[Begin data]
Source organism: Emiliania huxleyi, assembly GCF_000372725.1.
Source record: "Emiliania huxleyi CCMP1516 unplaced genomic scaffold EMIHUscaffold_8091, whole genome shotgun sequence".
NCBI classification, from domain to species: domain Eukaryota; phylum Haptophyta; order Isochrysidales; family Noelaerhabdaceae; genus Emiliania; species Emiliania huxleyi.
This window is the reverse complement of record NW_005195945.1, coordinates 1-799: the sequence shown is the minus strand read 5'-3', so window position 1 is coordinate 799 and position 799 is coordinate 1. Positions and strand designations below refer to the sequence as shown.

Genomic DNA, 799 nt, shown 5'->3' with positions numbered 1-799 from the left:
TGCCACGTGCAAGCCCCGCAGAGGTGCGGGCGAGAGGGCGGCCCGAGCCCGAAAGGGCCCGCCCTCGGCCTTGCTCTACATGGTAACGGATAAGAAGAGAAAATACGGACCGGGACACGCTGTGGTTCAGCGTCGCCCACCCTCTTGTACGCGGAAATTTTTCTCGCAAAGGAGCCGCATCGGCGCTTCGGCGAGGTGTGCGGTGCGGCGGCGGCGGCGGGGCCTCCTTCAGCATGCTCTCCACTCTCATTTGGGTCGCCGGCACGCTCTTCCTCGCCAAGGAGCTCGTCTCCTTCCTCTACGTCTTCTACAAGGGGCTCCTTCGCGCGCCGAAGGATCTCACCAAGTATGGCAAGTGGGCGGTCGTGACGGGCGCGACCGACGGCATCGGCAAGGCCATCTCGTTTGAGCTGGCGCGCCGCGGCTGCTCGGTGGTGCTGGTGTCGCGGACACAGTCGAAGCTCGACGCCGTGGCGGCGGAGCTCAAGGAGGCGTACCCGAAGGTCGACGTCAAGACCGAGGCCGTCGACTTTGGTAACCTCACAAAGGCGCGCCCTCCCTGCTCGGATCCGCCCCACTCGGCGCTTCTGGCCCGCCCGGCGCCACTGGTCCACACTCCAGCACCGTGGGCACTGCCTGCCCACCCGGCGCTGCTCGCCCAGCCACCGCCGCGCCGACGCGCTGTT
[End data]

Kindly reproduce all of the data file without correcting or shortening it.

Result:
Source organism: Emiliania huxleyi, assembly GCF_000372725.1.
Source record: "Emiliania huxleyi CCMP1516 unplaced genomic scaffold EMIHUscaffold_8091, whole genome shotgun sequence".
NCBI classification, from domain to species: domain Eukaryota; phylum Haptophyta; order Isochrysidales; family Noelaerhabdaceae; genus Emiliania; species Emiliania huxleyi.
This window is the reverse complement of record NW_005195945.1, coordinates 1-799: the sequence shown is the minus strand read 5'-3', so window position 1 is coordinate 799 and position 799 is coordinate 1. Positions and strand designations below refer to the sequence as shown.

Genomic DNA, 799 nt, shown 5'->3' with positions numbered 1-799 from the left:
TGCCACGTGCAAGCCCCGCAGAGGTGCGGGCGAGAGGGCGGCCCGAGCCCGAAAGGGCCCGCCCTCGGCCTTGCTCTACATGGTAACGGATAAGAAGAGAAAATACGGACCGGGACACGCTGTGGTTCAGCGTCGCCCACCCTCTTGTACGCGGAAATTTTTCTCGCAAAGGAGCCGCATCGGCGCTTCGGCGAGGTGTGCGGTGCGGCGGCGGCGGCGGGGCCTCCTTCAGCATGCTCTCCACTCTCATTTGGGTCGCCGGCACGCTCTTCCTCGCCAAGGAGCTCGTCTCCTTCCTCTACGTCTTCTACAAGGGGCTCCTTCGCGCGCCGAAGGATCTCACCAAGTATGGCAAGTGGGCGGTCGTGACGGGCGCGACCGACGGCATCGGCAAGGCCATCTCGTTTGAGCTGGCGCGCCGCGGCTGCTCGGTGGTGCTGGTGTCGCGGACACAGTCGAAGCTCGACGCCGTGGCGGCGGAGCTCAAGGAGGCGTACCCGAAGGTCGACGTCAAGACCGAGGCCGTCGACTTTGGTAACCTCACAAAGGCGCGCCCTCCCTGCTCGGATCCGCCCCACTCGGCGCTTCTGGCCCGCCCGGCGCCACTGGTCCACACTCCAGCACCGTGGGCACTGCCTGCCCACCCGGCGCTGCTCGCCCAGCCACCGCCGCGCCGACGCGCTGTT